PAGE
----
A Star is Born
Nancy Anderson Long Riach was born in Motherwell on 6th April 1927. Her father, Charles Fraser Riach, served as a police constable in the Motherwell & Wishaw Burgh Division of Lanarkshire Constabulary, later achieving the rank of an inspector. Her mother, Agnes Nicol White, taught in a primary school. After attending Dalziel High School, Riach herself underwent teacher training and found work in Lanarkshire.
As a child, Riach became a member of the Motherwell Amateur Swimming and Water Polo Club. Coached by David Crabb, she went on to win her first championship in 1938. Indeed, she won the Motherwell & Wishaw School 80 Yards Girls’ Championship in three consecutive years: 1938, 1939 and 1940.
Riach broke her first Scottish record around 1942, at the age of fifteen, followed by many more during the Second World War. By 1945 she had amassed a whopping 28 Scottish and British records, competing in freestyle, breaststroke and backstroke. The following year, in 1946, Riach became British freestyle champion in the 100 yards, 220 yards and 440 yards.
Triumph and Tragedy
In the summer of 1947 Riach won the 100 metres freestyle title at the World Student Games in Paris – ideal preparation for competing at the European Championships that September and the London Olympics the following year. It was not to be. While at the Championships in Monte Carlo she contracted polio. She was given medical advice not to swim but continued to race, and became unconscious during the 100 yards freestyle event. Tragically, Nancy Riach never regained consciousness and died on 15th September 1947. She was aged just twenty, and at the peak of her career.
S.T. Hurst, chair of The United Nations Swimming Committee, proclaimed Riach as not only the finest swimmer but also the finest ambassador of sport ever produced within the British Empire, while David Crabb stated that she had “set the standard for the future champions.” It is thought that over 10,000 people attended her funeral procession to New Monkland Cemetery in Airdrie on 20th September 1947.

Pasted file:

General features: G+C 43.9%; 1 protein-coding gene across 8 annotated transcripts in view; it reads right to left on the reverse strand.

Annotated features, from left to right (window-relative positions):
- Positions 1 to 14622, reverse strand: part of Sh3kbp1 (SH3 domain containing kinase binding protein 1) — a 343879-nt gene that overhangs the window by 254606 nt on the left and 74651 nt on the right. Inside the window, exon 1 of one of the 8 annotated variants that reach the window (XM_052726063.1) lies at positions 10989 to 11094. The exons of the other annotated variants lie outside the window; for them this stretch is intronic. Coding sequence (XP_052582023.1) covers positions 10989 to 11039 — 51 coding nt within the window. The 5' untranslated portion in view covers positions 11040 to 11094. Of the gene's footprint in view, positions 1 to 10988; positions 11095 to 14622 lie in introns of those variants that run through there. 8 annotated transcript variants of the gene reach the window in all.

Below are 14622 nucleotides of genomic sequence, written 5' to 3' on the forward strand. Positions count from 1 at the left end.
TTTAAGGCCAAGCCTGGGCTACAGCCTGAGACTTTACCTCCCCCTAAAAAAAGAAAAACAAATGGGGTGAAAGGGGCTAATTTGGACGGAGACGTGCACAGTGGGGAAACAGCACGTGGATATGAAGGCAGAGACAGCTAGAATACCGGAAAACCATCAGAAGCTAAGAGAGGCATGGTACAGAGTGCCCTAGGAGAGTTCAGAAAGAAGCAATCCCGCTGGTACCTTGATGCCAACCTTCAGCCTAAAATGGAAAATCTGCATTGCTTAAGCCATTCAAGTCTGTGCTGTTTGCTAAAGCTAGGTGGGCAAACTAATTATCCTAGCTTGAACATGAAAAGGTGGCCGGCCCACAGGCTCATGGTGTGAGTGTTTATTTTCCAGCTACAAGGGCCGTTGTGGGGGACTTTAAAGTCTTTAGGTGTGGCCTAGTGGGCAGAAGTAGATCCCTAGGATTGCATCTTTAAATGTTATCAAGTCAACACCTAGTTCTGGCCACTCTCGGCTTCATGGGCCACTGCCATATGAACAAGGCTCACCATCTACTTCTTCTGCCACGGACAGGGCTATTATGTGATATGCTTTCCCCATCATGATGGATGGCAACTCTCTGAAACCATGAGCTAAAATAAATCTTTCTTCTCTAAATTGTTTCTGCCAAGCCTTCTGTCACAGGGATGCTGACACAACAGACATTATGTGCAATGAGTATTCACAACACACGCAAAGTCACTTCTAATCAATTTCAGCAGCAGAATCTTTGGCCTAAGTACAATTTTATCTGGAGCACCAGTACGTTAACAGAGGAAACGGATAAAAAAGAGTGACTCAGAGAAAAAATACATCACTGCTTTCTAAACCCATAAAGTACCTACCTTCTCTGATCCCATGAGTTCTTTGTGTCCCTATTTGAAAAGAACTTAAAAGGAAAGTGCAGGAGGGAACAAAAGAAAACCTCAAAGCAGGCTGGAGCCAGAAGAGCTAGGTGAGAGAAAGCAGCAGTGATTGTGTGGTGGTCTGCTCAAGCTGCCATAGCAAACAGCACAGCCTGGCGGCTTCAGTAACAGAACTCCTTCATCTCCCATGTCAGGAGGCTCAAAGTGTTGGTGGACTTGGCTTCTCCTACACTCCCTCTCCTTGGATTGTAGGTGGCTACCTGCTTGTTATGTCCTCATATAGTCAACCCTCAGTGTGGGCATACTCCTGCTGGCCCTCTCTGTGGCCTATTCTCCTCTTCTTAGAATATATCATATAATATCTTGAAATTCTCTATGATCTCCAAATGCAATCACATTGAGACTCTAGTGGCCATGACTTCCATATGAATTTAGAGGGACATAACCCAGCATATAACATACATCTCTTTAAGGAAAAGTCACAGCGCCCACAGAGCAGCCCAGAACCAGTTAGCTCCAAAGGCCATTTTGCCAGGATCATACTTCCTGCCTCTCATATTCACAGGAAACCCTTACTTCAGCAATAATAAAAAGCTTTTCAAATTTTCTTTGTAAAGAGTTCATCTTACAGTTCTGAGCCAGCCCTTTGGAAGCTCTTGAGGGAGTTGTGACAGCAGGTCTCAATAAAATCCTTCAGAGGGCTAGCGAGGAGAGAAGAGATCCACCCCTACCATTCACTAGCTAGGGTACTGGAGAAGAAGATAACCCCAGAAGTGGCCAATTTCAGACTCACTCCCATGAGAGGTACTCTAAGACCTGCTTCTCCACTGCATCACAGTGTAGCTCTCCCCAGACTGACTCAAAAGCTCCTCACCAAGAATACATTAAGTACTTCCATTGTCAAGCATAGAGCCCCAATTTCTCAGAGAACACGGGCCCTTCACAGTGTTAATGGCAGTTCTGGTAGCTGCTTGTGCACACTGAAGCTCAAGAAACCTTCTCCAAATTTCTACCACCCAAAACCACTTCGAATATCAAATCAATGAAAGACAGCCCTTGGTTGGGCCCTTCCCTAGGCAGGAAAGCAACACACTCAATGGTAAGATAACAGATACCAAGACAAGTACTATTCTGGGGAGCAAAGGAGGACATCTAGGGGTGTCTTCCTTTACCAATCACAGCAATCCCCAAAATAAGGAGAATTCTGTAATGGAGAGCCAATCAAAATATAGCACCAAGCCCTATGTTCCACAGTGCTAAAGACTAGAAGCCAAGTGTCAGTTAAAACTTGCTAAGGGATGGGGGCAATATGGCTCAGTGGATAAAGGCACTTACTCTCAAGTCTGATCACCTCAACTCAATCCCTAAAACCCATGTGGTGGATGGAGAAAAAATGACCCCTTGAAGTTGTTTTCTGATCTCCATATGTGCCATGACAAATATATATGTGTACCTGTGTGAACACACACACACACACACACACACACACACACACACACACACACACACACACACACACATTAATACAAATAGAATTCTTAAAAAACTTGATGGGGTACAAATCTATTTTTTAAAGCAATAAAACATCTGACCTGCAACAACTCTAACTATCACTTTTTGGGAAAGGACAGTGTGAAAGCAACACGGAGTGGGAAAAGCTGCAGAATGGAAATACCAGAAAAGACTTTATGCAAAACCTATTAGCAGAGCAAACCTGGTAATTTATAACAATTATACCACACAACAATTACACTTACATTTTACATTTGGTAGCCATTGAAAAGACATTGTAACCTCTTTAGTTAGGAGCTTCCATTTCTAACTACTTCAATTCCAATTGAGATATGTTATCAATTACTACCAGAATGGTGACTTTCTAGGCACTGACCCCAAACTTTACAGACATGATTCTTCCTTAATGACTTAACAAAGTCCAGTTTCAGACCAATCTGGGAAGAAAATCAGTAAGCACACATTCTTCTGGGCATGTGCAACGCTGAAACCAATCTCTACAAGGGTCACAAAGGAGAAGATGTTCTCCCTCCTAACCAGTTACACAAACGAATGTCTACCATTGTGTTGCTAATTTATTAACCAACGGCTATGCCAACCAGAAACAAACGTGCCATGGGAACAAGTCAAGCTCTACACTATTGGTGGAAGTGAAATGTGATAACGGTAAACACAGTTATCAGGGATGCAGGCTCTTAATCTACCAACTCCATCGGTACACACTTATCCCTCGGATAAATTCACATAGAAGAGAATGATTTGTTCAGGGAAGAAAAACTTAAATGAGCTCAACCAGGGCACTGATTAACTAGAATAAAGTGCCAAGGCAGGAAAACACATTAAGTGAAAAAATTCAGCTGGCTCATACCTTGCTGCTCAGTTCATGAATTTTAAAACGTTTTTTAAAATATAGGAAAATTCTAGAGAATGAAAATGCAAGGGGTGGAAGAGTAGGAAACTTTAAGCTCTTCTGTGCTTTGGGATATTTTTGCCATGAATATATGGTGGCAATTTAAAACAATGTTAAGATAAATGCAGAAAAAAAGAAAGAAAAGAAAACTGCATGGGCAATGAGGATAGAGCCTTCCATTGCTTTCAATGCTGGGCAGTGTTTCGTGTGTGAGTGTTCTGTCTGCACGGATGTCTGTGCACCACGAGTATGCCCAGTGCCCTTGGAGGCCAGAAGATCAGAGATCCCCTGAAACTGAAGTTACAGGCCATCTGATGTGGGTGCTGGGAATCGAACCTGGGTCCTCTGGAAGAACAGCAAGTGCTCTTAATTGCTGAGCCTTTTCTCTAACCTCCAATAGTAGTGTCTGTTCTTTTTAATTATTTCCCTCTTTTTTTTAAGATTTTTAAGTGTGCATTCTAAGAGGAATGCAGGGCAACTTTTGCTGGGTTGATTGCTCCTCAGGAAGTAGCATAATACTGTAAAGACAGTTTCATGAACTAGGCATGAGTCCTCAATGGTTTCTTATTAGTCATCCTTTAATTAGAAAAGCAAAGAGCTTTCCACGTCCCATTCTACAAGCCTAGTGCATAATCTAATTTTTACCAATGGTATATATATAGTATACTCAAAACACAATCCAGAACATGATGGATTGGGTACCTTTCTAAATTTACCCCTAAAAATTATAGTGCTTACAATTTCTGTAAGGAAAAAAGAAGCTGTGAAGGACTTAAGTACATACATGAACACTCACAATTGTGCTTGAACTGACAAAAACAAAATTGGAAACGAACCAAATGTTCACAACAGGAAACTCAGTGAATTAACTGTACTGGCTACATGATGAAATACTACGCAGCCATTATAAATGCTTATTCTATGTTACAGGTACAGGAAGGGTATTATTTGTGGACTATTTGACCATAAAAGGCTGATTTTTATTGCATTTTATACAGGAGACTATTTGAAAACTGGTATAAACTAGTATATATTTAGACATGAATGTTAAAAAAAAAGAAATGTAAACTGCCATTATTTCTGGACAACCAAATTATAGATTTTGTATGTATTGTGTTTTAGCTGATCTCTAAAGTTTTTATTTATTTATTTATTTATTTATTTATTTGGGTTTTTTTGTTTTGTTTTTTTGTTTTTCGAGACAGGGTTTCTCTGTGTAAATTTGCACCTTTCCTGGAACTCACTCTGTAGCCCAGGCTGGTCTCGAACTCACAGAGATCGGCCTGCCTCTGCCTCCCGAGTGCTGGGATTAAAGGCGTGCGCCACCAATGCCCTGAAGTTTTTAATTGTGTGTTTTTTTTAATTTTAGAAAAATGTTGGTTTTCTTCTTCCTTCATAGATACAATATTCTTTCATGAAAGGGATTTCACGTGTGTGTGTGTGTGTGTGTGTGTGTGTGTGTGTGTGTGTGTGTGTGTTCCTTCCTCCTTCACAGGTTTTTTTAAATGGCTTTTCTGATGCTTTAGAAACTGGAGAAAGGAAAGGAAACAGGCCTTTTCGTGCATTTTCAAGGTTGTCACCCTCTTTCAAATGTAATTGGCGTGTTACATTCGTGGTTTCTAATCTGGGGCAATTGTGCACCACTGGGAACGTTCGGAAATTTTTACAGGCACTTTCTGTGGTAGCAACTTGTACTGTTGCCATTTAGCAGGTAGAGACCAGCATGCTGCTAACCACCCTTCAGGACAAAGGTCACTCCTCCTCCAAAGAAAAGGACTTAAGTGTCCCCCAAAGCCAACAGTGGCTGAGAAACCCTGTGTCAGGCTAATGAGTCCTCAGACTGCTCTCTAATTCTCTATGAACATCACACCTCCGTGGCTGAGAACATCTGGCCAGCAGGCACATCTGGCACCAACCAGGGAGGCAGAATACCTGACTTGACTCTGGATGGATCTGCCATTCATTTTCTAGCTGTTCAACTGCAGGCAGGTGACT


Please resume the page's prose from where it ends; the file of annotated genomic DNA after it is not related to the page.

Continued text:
The Nancy Riach Memorial Medal was established by the Scottish Amateur Swimming Association in 1949 and is awarded annually “to the person who has done the most to enhance or uphold the prestige of Scottish swimming in any discipline.” In 1950 the medal was awarded to Helen “Elenor” Orr Gordon (later McKay), daughter of the Hamilton Baths manager. Gordon was Scottish 200-metre breaststroke champion for a decade, from 1947 to 1957, and won a bronze medal in the 200-metre breaststroke at the 1952 Summer Olympics.
In 2002 Riach was inducted into the Scottish Sports Hall of Fame. In 2010 she also became one of the first inductees to the Scottish Swimming Hall of Fame in its inaugural year, alongside fellow Motherwell aquatic champions Jack Wardrop and Cathie Brown (nee Gibson).